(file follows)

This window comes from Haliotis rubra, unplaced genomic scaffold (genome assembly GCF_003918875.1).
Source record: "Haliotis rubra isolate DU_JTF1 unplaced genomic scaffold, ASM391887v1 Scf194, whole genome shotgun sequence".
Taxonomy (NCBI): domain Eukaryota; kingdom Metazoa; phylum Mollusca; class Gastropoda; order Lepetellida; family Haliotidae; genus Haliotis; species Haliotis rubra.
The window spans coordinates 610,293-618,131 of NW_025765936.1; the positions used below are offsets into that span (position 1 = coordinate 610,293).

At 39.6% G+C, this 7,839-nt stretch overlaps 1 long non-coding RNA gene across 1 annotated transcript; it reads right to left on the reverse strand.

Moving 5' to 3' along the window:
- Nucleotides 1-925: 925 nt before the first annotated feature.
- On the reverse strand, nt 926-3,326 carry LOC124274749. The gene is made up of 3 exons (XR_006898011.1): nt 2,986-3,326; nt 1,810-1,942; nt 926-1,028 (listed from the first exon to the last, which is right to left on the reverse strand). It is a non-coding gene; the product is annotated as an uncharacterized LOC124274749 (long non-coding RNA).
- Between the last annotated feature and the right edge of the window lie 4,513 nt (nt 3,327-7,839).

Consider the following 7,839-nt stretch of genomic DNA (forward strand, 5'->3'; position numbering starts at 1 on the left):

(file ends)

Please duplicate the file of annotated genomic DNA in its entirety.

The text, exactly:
This window comes from Haliotis rubra, unplaced genomic scaffold (genome assembly GCF_003918875.1).
Source record: "Haliotis rubra isolate DU_JTF1 unplaced genomic scaffold, ASM391887v1 Scf194, whole genome shotgun sequence".
Taxonomy (NCBI): domain Eukaryota; kingdom Metazoa; phylum Mollusca; class Gastropoda; order Lepetellida; family Haliotidae; genus Haliotis; species Haliotis rubra.
The window spans coordinates 610,293-618,131 of NW_025765936.1; the positions used below are offsets into that span (position 1 = coordinate 610,293).

At 39.6% G+C, this 7,839-nt stretch overlaps 1 long non-coding RNA gene across 1 annotated transcript; it reads right to left on the reverse strand.

Moving 5' to 3' along the window:
- Nucleotides 1-925: 925 nt before the first annotated feature.
- On the reverse strand, nt 926-3,326 carry LOC124274749. The gene is made up of 3 exons (XR_006898011.1): nt 2,986-3,326; nt 1,810-1,942; nt 926-1,028 (listed from the first exon to the last, which is right to left on the reverse strand). It is a non-coding gene; the product is annotated as an uncharacterized LOC124274749 (long non-coding RNA).
- Between the last annotated feature and the right edge of the window lie 4,513 nt (nt 3,327-7,839).

Consider the following 7,839-nt stretch of genomic DNA (forward strand, 5'->3'; position numbering starts at 1 on the left):